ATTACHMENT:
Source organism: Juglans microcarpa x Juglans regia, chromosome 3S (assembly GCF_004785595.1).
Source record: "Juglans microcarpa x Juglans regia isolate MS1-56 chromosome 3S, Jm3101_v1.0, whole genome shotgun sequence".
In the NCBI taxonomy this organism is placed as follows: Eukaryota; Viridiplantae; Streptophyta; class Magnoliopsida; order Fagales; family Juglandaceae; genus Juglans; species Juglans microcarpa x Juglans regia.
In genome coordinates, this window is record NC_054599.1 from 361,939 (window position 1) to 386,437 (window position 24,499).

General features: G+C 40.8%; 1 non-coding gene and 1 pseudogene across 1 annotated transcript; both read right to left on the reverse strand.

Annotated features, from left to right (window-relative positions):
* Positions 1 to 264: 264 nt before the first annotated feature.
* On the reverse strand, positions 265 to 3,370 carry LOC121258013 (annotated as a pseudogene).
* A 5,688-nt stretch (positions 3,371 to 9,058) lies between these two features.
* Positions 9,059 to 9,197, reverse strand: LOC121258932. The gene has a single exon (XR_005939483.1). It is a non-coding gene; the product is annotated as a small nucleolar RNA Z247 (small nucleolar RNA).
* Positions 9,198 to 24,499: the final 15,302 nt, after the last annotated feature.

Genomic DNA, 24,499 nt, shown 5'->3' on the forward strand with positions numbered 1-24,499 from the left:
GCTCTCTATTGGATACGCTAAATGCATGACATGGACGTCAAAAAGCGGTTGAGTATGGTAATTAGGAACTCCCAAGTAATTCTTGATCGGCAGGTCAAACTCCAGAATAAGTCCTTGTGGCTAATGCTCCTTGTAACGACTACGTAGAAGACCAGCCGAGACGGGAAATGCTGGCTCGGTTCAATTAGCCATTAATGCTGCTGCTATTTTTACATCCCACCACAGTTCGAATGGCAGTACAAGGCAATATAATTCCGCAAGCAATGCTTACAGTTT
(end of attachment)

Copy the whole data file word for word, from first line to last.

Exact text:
Source organism: Juglans microcarpa x Juglans regia, chromosome 3S (assembly GCF_004785595.1).
Source record: "Juglans microcarpa x Juglans regia isolate MS1-56 chromosome 3S, Jm3101_v1.0, whole genome shotgun sequence".
In the NCBI taxonomy this organism is placed as follows: Eukaryota; Viridiplantae; Streptophyta; class Magnoliopsida; order Fagales; family Juglandaceae; genus Juglans; species Juglans microcarpa x Juglans regia.
In genome coordinates, this window is record NC_054599.1 from 361,939 (window position 1) to 386,437 (window position 24,499).

General features: G+C 40.8%; 1 non-coding gene and 1 pseudogene across 1 annotated transcript; both read right to left on the reverse strand.

Annotated features, from left to right (window-relative positions):
* Positions 1 to 264: 264 nt before the first annotated feature.
* On the reverse strand, positions 265 to 3,370 carry LOC121258013 (annotated as a pseudogene).
* A 5,688-nt stretch (positions 3,371 to 9,058) lies between these two features.
* Positions 9,059 to 9,197, reverse strand: LOC121258932. The gene has a single exon (XR_005939483.1). It is a non-coding gene; the product is annotated as a small nucleolar RNA Z247 (small nucleolar RNA).
* Positions 9,198 to 24,499: the final 15,302 nt, after the last annotated feature.

Genomic DNA, 24,499 nt, shown 5'->3' on the forward strand with positions numbered 1-24,499 from the left:
GCTCTCTATTGGATACGCTAAATGCATGACATGGACGTCAAAAAGCGGTTGAGTATGGTAATTAGGAACTCCCAAGTAATTCTTGATCGGCAGGTCAAACTCCAGAATAAGTCCTTGTGGCTAATGCTCCTTGTAACGACTACGTAGAAGACCAGCCGAGACGGGAAATGCTGGCTCGGTTCAATTAGCCATTAATGCTGCTGCTATTTTTACATCCCACCACAGTTCGAATGGCAGTACAAGGCAATATAATTCCGCAAGCAATGCTTACAGTTT